How can anyone expect to be understood unless he presents his thoughts with complete honesty? This situation is unfair because it asks too much of the world. In effect, we say, “I don’t dare show you what I am anyway because I don’t trust you for a minute but please love me anyway because I need you to. And, of course, if you don’t love me anyway, you’re a dirty dog, just as I suspected, so I was right in the first place.” Yet, every time God’s children have thrown away fear in pursuit of honesty — trying to communicate themselves, understood or not — miracles have happened.
September 16, 1965
Fidel Castro at the University of Havana
November 17, 2005
Here is a conclusion I’ve come to after many years: among all the errors we may have committed, the greatest of them all was that we believed that someone really knew something about socialism, or that someone actually knew how to build socialism. It seemed to be a sure fact, as well-known as the electrical system conceived by those who thought they were experts in electrical systems. Whenever they said: “That’s the formula”, we thought they knew. Just as if someone is a physician. You are not going to debate anemia, or intestinal problems, or any other condition with a physician; nobody argues with the physician. You can think that he is a good doctor or a bad one, you can follow his advice or not, but you won’t argue with him. Which of us would argue with a doctor, or a mathematician, or a historian, or an expert in literature or in any other subject? But we must be idiots if we think, for example, that economy is an exact and eternal science and that it existed since the days of Adam and Eve, and I offer my apologies to the thousands of economists in our country.
All sense of dialectics is lost when someone believes that today’s economy is identical to the economy 50 or 100 or 150 years ago, or that it is identical to the one in Lenin’s day or to the time when Karl Marx lived. Revisionism is a thousand miles away from my mind and I truly revere Marx, Engels and Lenin.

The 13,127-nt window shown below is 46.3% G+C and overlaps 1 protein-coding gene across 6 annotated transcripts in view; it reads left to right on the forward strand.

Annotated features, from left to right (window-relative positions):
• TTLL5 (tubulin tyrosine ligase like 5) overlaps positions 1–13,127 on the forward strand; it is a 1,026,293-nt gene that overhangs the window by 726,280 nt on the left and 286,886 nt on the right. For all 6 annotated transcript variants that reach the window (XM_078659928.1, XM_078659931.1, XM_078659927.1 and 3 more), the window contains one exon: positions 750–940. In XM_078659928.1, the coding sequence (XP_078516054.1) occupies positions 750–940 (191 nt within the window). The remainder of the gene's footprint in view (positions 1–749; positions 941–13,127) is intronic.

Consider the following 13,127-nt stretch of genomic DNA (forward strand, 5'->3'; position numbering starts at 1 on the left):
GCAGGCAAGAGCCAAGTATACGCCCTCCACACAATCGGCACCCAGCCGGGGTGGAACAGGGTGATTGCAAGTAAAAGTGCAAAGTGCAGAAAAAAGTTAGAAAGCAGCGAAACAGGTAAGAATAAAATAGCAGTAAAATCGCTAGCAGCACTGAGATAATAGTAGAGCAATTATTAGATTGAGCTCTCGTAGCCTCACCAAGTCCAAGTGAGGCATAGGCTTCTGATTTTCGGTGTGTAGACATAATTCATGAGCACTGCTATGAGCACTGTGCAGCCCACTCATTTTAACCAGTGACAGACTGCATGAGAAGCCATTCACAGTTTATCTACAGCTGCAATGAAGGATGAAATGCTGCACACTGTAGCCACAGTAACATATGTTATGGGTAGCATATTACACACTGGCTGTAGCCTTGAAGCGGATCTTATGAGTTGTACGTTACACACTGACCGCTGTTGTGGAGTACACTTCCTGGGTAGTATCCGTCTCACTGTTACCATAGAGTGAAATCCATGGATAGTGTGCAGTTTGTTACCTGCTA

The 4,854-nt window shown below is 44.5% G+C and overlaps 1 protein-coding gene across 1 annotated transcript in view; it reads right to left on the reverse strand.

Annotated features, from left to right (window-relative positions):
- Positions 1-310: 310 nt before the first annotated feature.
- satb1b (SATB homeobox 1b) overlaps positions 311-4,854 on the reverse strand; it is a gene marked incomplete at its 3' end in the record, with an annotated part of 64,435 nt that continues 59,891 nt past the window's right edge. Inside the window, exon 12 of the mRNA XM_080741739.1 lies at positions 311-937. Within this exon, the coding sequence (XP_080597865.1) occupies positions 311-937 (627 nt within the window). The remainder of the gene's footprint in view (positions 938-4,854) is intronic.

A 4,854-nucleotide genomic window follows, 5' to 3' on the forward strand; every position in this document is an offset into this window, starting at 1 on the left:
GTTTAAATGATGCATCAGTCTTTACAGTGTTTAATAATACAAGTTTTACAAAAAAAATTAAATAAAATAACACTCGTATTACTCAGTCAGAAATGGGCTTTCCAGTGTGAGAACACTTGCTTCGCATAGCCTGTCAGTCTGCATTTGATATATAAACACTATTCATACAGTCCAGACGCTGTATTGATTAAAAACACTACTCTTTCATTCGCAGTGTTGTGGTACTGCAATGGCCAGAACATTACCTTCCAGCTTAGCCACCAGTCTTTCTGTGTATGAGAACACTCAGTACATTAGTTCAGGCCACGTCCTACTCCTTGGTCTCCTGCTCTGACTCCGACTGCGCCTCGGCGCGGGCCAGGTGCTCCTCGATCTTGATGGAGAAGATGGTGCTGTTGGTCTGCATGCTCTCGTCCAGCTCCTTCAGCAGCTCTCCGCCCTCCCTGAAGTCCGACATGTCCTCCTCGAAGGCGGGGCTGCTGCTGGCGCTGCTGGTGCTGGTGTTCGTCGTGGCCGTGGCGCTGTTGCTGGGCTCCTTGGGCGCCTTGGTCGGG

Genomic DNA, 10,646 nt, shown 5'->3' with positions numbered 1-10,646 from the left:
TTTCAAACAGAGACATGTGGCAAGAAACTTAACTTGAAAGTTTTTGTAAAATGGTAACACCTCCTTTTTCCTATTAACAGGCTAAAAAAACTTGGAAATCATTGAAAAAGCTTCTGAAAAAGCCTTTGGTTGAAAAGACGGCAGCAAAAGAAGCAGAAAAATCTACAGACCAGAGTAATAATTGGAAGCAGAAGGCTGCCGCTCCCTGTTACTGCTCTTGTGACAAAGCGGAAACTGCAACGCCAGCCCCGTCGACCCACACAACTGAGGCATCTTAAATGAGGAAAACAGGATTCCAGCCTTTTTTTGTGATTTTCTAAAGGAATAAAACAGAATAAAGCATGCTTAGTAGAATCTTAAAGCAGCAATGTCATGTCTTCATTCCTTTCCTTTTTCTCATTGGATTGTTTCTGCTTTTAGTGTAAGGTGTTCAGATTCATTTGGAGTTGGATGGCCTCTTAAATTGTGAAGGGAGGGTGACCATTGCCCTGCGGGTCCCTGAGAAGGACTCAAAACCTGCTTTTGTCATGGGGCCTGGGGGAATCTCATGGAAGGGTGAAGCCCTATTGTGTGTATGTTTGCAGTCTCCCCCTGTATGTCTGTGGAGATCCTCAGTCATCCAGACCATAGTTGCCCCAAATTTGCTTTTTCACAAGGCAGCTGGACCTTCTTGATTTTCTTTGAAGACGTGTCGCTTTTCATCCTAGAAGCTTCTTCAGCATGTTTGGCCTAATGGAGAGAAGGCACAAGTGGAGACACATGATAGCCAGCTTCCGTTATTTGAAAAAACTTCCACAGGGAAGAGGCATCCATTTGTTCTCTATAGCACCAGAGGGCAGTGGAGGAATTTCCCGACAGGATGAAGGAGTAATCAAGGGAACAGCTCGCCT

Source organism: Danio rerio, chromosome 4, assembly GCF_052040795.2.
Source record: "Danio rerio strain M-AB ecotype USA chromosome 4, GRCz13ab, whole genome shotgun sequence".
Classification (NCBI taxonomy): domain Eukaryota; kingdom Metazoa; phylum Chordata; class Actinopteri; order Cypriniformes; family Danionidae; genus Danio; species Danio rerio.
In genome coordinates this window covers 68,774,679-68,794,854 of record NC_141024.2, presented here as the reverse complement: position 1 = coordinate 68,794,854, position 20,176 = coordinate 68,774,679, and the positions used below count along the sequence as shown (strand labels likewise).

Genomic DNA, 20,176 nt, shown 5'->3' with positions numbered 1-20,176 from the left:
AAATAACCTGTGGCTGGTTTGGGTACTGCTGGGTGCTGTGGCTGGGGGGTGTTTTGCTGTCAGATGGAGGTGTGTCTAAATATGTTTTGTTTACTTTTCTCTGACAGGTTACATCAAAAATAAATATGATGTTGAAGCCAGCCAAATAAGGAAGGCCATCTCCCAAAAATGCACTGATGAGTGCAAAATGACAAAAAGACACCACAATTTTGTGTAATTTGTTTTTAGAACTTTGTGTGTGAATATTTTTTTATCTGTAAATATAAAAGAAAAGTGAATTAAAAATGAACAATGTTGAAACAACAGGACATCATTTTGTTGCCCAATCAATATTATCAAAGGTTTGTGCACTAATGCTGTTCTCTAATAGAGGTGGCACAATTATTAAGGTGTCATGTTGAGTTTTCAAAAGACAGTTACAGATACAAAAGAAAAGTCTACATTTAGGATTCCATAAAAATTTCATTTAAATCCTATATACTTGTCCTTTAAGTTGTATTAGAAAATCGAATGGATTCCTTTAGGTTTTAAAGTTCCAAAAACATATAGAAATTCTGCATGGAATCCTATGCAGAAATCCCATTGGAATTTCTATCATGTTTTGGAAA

Fidel Castro: “The Epiphany Gift”
January 15, 2008
Writing, as many people know, is an instrument of expression that lacks speed, tone and the intonation of spoken language, and it doesn’t use gestures. It also takes several times our scarce available time. Writing has the advantage that it can been done at any time, day or night, but one doesn’t know who will read it; very few can resist the temptation to improve it, to include what was not said or to cross out what was said; sometimes one has the urge to throw it all in the wastebasket since you don’t have the interlocutor there in front of you. All my life I have transmitted ideas about events as I was seeing them, from the darkest ignorance until today when I have more time available and I have the possibility of observing the crimes being committed against our planet and our species.
To the youngest of our revolutionaries, in particular, I recommend to be extremely demanding with themselves and to observe an iron-clad discipline. They should avoid being ambitious for power, presumptuous or boasters. They should be watchful about bureaucratic methods and mechanisms and avoid succumbing to simple slogans. They should recognize bureaucratic procedure for the worst obstacle they are and use science and computation without falling prey to the excessively technical and unintelligible jargon of the elitist specialists. They should always be hungry for knowledge; and perseverance, and both physical and mental exercises should be part of their lives.